SINGAPORE - Manufacturing activity in Singapore expanded in July for the 13th month in a row, rising to the highest level since December 2018.
The Singapore Purchasing Managers' Index (PMI) came in at 51 in July, up 0.2 points from the 50.8 in June, according to data released on Monday (Aug 2). The PMI reading was higher than the 50.8 forecast by economists in a Bloomberg poll.
A PMI reading above 50 indicates expansion; one below points to contraction.
The PMI for the key electronics sector was 50.8, up from 50.6 in the previous month and marking the 12th consecutive month of growth.
Analysts said the PMI gains suggest that both overall manufacturing and electronics maintained the growth momentum, despite initial concerns that the return to phase two (heightened alert) conditions and tighter restrictions in other regional economies due to the Covid-19 Delta variant spread could potentially impact the supply chains.
The Singapore Institute of Purchasing and Materials Management (SIPMM), which compiles the index, attributed the higher overall PMI readings in July to faster expansion rates in new orders, new exports, factory output, inventory and employment.
The overall employment index has now recorded five months of expansion.
Imports and input prices also recorded faster rates of expansion.
However, supplier deliveries and order backlogs gave rise to slower expansion rates, and the finished goods index shrank for the fourth consecutive month.
Ms Sophia Poh, SIPMM's vice-president for industry engagement and development, said the manufacturing economy continued to expand into the second half of this year, despite the heightened alert measures that were imposed to fight the resurgence of Covid-19 cases.
"Anecdotal evidence suggests that the supply shortages faced by electronics manufacturers appear to be easing, although local manufacturers remain concerned about the fluidity of economic restriction due to the evolving variants of Covid-19," she noted.
The July electronics sector PMI reading was attributed to faster expansion rates for new orders, new exports, factory output, inventory and employment.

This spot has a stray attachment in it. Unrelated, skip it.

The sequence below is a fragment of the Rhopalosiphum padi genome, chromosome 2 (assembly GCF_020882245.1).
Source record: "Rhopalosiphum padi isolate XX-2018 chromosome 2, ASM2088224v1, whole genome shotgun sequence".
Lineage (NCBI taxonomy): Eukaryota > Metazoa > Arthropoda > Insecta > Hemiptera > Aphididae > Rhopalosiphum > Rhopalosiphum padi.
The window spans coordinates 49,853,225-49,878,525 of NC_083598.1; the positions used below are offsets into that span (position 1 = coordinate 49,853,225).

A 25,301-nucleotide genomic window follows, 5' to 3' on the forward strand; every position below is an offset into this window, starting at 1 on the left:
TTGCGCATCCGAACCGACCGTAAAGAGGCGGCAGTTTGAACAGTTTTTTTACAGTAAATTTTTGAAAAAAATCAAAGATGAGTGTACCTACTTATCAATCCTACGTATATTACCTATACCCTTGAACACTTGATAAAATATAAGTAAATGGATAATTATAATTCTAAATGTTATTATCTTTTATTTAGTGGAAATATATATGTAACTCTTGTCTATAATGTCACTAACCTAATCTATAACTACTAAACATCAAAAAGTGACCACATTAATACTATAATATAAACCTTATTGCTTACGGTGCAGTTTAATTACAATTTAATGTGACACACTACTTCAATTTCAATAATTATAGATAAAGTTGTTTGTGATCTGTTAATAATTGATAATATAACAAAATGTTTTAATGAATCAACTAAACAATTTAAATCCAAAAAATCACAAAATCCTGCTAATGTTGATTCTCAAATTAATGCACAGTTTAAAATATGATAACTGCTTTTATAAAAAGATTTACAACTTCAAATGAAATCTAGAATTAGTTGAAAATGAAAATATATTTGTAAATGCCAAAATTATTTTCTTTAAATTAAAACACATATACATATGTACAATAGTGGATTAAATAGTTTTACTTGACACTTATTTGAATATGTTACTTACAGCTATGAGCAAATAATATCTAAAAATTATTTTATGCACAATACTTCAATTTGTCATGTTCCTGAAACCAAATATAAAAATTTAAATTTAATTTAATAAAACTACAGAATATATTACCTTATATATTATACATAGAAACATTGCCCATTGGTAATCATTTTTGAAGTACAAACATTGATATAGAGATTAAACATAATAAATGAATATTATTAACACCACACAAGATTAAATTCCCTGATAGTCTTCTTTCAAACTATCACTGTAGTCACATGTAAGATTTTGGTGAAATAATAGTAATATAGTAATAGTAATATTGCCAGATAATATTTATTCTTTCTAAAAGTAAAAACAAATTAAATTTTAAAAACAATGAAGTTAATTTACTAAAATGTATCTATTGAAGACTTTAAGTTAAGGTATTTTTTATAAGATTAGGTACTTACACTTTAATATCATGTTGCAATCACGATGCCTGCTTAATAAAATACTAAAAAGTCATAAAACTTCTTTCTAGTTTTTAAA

The indexes of finished goods, imports and input prices posted faster expansion rates, whereas the supplier deliveries index posted a marginally slower expansion rate.
The order backlog index recorded its 13th month of continuous expansion, although the latest reading indicated a slower expansion rate.
The manufacturing sector's performance in Singapore stands in contrast to slumping activity across most of South-east Asia amid the recent third wave in the outbreak of Covid-19 that has gripped the region.
Indonesia's IHS Markit manufacturing PMI slipped into contraction territory in July, falling to 40.1 from 53.5.
Thailand's PMI fell to 48.7 from 49.5, shrinking for the third consecutive month. Malaysia's PMI was at 40.1 from June's 39.9.
Data last Saturday showed the pace of China's economic recovery was also slowing. Its official PMI for July came at 50.4, down from 50.9 in June, said the National Bureau of Statistics.
However, manufacturing in North Asia continued to expand, with PMIs rising for Japan and Taiwan in July. South Korea's PMI eased, but remained in expansion territory.
Ms Selena Ling, OCBC Bank's head of treasury research and strategy, said the PMI data suggests that the Delta variant spread continues to exert an uneven toll across the Asian economies, depending on their vaccination progress and respective stages of economic reopening.
"At this juncture, Singapore's manufacturing and electronics sectors remain fairly resilient and should continue to provide a key pillar of support for near-term growth," she said.
Ms Ling expects domestic manufacturing to see a moderation to single-digit growth rates in the second half of this year as the low base effect subsides.
She still forecasts a full-year 2021 manufacturing growth of more than 10 per cent.